For Richer, For Richer

Tony Atkinson and I have a paper out today on trends in Australian inequality from 1921-2002. The abstract:

Using taxation statistics, we estimate the income share held by top income groups in Australia over the period 1921-2002. We find that the income share of the richest fell from the 1920s until the mid-1940s, rose briefly in the post-war decade, and then declined until the early-1980s. During the 1980s and 1990s, top income shares rose rapidly. At the start of the twenty-first century, the income share of the richest was higher than it had been at any point in the previous fifty years. Among top income groups, recent decades have also seen a rise in the share of top income accruing to the super-rich. Trends in top income shares are similar to those observed among other elite groups, such as judges, politicians, top bureaucrats and CEOs. We speculate that changes in top income shares may have been affected by top marginal tax rates, skill-biased technological change, social norms about inequality, and the internationalisation of the market for English-speaking CEOs.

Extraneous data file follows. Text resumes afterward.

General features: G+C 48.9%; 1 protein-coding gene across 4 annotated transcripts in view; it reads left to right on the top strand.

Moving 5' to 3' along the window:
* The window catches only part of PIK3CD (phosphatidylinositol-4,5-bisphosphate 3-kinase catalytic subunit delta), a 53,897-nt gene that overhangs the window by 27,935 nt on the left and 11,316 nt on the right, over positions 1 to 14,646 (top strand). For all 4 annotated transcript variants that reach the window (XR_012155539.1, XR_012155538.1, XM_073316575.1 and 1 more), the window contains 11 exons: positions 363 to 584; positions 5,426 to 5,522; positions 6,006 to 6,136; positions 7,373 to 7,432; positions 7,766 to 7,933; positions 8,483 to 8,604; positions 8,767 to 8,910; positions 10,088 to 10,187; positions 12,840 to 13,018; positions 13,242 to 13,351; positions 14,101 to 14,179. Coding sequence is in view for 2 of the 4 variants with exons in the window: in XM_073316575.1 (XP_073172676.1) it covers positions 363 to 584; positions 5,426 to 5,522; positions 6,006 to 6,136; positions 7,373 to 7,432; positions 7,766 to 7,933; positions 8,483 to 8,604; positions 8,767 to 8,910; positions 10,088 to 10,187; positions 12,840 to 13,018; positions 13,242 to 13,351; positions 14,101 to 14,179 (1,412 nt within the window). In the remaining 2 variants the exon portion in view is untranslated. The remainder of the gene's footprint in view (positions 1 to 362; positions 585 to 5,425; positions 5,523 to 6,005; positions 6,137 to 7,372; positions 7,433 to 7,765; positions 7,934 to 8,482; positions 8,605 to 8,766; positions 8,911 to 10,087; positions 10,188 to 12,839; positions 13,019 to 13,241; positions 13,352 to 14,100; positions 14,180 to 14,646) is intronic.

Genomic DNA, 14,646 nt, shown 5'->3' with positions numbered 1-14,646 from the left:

The paper and a media release are on my website. Sir Tony and I also have a paper on trends in New Zealand over the same time frame.

We started this paper three years ago, and the amount of work involved in it was immense. Every dot point you see in the graphs is based on twenty to forty numbers from the taxation statistics. Trawling the archives to dig up taxation statistics and national accounts numbers back to 1921 isn’t recommended unless you have a dust and RSI-fetish. But I’m really pleased with the results, which allow us to see how the rich and the super-rich have fared over a very long time period.

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5 Responses to For Richer, For Richer

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  2. Sam F says:

    I notice theres’s an article in today’s Age about this.

    Number 4 in Today’s Top 10 Articles!

    http://www.theage.com.au/articles/2006/03/14/1142098463260.html

  3. Ben Ticehurst says:

    Congratulations Andrew on an important and thorough research paper. Your efforts in encouraging cool-headed analysis of the effects of economic policies are to be applauded.

  4. harry clarke says:

    Its an impressive piece of work. It is about individual not household incomes though. I wonder how that affects things. Individual incomes can be on the low side but household incomes quite reasonable. This affects things across the whole distribution. I think the role of increasing female labour force participation in pushing down wages at the low end of the scale but raising total family incomes is worth a look.

    Interested in your finding that things were much less equal prior to 1950s. Well-done.

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